shermanbd


Jan 7, 2008, 4:39 PM
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i am a student at app state, and it is fantastic for climbing. great bouldering all over, and the climbing community is pretty big. our university climbing wall is one of the best on the east coast, 50 ft. and bouldering area. the location is just so beautiful, i love it here. you should definitaly check it out, i think you might like it here at app.


m-earle


Jan 7, 2008, 4:41 PM
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Re: [maestro8] Climbing in College [In reply to]
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 I'm originaly from Mass as well, and currently attend Fort Lewis College in Durango CO.

If you're into trad, this is about as good a spot as it gets; Moab, Indian Creek and the rest of the south east Utah desert are about 2-3 hours drive.

Durango itself has great bouldering and trad, as well as steep limestone sport climbing. For more sport, there is Penitente canyon 2 hours east. I think FLC has a pretty strong anthro program too. Check it out.


miscmouse


Jan 7, 2008, 6:04 PM
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Plymouth State in NH. Close to mass and about 10 minutes from Rumney. Also, about 30-45 minutes from Cannon, Whitehorse, Cathedral, Humphries, etc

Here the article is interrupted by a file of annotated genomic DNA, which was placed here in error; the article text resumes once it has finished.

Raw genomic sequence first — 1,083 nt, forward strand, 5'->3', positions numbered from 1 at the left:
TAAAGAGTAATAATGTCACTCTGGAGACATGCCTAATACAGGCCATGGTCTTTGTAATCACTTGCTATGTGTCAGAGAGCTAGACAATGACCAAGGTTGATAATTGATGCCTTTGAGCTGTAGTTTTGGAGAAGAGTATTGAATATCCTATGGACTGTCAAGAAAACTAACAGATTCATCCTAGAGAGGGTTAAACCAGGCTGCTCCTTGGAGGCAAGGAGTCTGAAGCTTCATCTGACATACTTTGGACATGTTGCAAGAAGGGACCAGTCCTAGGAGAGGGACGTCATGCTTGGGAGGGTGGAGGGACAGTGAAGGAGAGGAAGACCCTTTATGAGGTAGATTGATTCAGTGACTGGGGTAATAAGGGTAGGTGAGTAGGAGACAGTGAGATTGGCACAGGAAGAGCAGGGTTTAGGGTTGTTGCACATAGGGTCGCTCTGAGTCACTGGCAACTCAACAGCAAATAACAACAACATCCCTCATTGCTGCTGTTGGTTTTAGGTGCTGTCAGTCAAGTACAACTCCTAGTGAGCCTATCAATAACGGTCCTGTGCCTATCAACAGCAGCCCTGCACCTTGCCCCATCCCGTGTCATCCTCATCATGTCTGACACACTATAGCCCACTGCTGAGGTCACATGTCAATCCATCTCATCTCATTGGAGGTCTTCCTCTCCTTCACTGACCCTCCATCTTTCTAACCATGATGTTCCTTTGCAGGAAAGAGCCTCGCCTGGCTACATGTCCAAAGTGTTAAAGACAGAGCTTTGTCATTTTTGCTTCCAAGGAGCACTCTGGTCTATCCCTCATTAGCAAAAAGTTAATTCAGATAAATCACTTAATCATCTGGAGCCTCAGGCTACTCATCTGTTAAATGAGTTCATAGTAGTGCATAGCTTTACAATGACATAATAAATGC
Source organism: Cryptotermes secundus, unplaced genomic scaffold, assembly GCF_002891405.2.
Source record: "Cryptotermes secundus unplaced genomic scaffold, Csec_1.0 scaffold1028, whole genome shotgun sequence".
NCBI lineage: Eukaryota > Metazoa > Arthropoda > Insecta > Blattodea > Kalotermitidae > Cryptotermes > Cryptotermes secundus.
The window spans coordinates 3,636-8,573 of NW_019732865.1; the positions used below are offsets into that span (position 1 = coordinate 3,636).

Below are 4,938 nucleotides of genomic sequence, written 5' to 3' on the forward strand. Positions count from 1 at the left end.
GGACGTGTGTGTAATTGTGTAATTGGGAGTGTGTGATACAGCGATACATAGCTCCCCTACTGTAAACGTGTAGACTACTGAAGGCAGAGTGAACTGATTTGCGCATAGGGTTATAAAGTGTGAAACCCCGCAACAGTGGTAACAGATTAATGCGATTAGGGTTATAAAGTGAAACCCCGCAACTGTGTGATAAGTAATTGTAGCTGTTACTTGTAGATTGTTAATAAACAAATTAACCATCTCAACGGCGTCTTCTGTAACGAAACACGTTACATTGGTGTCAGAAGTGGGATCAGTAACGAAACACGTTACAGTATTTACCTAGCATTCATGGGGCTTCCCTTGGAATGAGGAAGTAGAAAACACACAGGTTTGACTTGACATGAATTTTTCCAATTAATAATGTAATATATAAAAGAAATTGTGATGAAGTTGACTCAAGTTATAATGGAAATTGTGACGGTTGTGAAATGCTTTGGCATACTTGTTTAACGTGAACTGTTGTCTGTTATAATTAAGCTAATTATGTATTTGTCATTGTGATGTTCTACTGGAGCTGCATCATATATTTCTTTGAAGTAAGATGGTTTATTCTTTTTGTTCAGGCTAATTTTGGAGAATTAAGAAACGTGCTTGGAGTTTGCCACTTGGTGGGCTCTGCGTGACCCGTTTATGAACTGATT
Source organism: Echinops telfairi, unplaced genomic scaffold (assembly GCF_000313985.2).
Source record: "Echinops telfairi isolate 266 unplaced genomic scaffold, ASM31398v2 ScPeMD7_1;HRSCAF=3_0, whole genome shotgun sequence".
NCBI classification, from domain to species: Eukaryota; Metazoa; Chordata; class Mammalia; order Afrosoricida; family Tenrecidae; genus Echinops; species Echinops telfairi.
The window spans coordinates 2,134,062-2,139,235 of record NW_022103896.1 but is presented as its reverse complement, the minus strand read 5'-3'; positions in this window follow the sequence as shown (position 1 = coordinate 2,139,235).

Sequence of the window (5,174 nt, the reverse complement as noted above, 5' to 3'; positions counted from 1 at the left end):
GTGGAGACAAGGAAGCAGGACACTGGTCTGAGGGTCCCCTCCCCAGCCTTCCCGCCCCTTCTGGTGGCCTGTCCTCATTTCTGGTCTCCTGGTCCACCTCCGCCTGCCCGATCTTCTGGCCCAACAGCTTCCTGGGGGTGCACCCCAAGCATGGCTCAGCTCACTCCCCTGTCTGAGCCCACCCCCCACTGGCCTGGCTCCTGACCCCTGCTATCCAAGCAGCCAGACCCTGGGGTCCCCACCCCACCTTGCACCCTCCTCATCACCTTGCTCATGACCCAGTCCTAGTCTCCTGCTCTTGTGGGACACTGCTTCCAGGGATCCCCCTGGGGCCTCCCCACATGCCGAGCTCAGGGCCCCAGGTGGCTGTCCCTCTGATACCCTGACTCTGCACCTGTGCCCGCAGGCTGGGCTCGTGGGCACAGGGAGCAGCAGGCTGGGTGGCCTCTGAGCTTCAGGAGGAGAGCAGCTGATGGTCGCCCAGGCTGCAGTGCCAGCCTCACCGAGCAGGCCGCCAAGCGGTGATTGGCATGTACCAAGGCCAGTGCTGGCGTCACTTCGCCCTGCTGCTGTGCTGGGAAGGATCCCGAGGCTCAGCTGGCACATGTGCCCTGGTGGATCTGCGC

petsfed


Jan 7, 2008, 6:11 PM
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Re: [maestro8] Climbing in College [In reply to]
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maestro8 wrote:
You should choose a college by the quality of education you wish to receive.

You should choose a crag by the quality of routes you wish to climb.

When you mix the two, you're going to have to end up compromising.

There's no harm in climbing shitty routes... but if you spend your time and money on a shitty education...

...you draw your own conclusion there.

Something they never tell you in high school is that the quality of your education is often dictated by how livable you find the area to be. That is, if you don't want to be there, you're gonna spend a lot more time finding ways to deal with your distaste for the area, and a lot less time studying.

A happy student tends to be a successful student. Thus, if you've got several quality options, pick the one that fits your extracurricular interests the best.